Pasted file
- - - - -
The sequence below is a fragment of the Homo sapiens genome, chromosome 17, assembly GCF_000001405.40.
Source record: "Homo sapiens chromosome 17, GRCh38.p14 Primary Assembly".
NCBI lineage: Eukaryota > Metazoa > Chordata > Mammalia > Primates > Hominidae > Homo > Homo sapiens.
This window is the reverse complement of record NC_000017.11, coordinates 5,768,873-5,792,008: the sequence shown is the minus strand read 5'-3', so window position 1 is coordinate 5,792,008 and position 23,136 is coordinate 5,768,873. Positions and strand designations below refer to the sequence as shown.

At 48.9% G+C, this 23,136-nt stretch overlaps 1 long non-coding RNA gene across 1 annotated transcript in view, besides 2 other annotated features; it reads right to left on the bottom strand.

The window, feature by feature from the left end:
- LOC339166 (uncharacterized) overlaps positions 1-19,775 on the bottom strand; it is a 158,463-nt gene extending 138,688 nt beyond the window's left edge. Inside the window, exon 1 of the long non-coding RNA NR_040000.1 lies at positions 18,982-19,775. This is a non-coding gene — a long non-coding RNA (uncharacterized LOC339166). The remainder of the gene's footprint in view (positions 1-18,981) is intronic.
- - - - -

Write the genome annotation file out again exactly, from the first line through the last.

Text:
The sequence below is a fragment of the Homo sapiens genome, chromosome 17, assembly GCF_000001405.40.
Source record: "Homo sapiens chromosome 17, GRCh38.p14 Primary Assembly".
NCBI lineage: Eukaryota > Metazoa > Chordata > Mammalia > Primates > Hominidae > Homo > Homo sapiens.
This window is the reverse complement of record NC_000017.11, coordinates 5,768,873-5,792,008: the sequence shown is the minus strand read 5'-3', so window position 1 is coordinate 5,792,008 and position 23,136 is coordinate 5,768,873. Positions and strand designations below refer to the sequence as shown.

At 48.9% G+C, this 23,136-nt stretch overlaps 1 long non-coding RNA gene across 1 annotated transcript in view, besides 2 other annotated features; it reads right to left on the bottom strand.

The window, feature by feature from the left end:
- LOC339166 (uncharacterized) overlaps positions 1-19,775 on the bottom strand; it is a 158,463-nt gene extending 138,688 nt beyond the window's left edge. Inside the window, exon 1 of the long non-coding RNA NR_040000.1 lies at positions 18,982-19,775. This is a non-coding gene — a long non-coding RNA (uncharacterized LOC339166). The remainder of the gene's footprint in view (positions 1-18,981) is intronic.